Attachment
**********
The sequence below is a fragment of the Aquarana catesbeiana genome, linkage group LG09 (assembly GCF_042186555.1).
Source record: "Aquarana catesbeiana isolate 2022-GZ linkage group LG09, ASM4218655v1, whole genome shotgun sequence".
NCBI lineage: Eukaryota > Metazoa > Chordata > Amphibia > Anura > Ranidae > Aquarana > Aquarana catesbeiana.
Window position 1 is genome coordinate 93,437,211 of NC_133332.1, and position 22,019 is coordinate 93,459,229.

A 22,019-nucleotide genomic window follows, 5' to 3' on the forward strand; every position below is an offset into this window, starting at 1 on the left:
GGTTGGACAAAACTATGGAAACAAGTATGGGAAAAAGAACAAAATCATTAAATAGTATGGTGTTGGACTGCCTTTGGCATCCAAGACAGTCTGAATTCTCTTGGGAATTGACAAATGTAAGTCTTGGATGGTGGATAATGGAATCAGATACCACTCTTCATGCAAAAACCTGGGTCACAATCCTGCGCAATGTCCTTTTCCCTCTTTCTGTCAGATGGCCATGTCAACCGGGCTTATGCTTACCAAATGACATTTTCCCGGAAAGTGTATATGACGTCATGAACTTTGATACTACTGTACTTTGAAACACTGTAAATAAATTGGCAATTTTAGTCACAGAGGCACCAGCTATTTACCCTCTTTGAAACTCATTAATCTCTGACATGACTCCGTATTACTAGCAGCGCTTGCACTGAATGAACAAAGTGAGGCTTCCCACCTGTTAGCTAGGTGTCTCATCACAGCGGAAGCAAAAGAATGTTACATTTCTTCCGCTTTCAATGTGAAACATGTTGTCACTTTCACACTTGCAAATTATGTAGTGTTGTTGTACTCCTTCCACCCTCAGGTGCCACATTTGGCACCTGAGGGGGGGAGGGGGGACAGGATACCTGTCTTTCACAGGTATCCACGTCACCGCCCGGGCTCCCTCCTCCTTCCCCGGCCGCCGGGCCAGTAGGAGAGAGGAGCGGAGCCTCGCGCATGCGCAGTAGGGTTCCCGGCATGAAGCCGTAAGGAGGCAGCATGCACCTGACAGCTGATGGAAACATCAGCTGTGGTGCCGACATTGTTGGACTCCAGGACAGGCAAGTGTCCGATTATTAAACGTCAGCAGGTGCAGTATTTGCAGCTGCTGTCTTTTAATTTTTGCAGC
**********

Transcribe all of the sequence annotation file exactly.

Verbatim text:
The sequence below is a fragment of the Aquarana catesbeiana genome, linkage group LG09 (assembly GCF_042186555.1).
Source record: "Aquarana catesbeiana isolate 2022-GZ linkage group LG09, ASM4218655v1, whole genome shotgun sequence".
NCBI lineage: Eukaryota > Metazoa > Chordata > Amphibia > Anura > Ranidae > Aquarana > Aquarana catesbeiana.
Window position 1 is genome coordinate 93,437,211 of NC_133332.1, and position 22,019 is coordinate 93,459,229.

A 22,019-nucleotide genomic window follows, 5' to 3' on the forward strand; every position below is an offset into this window, starting at 1 on the left:
GGTTGGACAAAACTATGGAAACAAGTATGGGAAAAAGAACAAAATCATTAAATAGTATGGTGTTGGACTGCCTTTGGCATCCAAGACAGTCTGAATTCTCTTGGGAATTGACAAATGTAAGTCTTGGATGGTGGATAATGGAATCAGATACCACTCTTCATGCAAAAACCTGGGTCACAATCCTGCGCAATGTCCTTTTCCCTCTTTCTGTCAGATGGCCATGTCAACCGGGCTTATGCTTACCAAATGACATTTTCCCGGAAAGTGTATATGACGTCATGAACTTTGATACTACTGTACTTTGAAACACTGTAAATAAATTGGCAATTTTAGTCACAGAGGCACCAGCTATTTACCCTCTTTGAAACTCATTAATCTCTGACATGACTCCGTATTACTAGCAGCGCTTGCACTGAATGAACAAAGTGAGGCTTCCCACCTGTTAGCTAGGTGTCTCATCACAGCGGAAGCAAAAGAATGTTACATTTCTTCCGCTTTCAATGTGAAACATGTTGTCACTTTCACACTTGCAAATTATGTAGTGTTGTTGTACTCCTTCCACCCTCAGGTGCCACATTTGGCACCTGAGGGGGGGAGGGGGGACAGGATACCTGTCTTTCACAGGTATCCACGTCACCGCCCGGGCTCCCTCCTCCTTCCCCGGCCGCCGGGCCAGTAGGAGAGAGGAGCGGAGCCTCGCGCATGCGCAGTAGGGTTCCCGGCATGAAGCCGTAAGGAGGCAGCATGCACCTGACAGCTGATGGAAACATCAGCTGTGGTGCCGACATTGTTGGACTCCAGGACAGGCAAGTGTCCGATTATTAAACGTCAGCAGGTGCAGTATTTGCAGCTGCTGTCTTTTAATTTTTGCAGC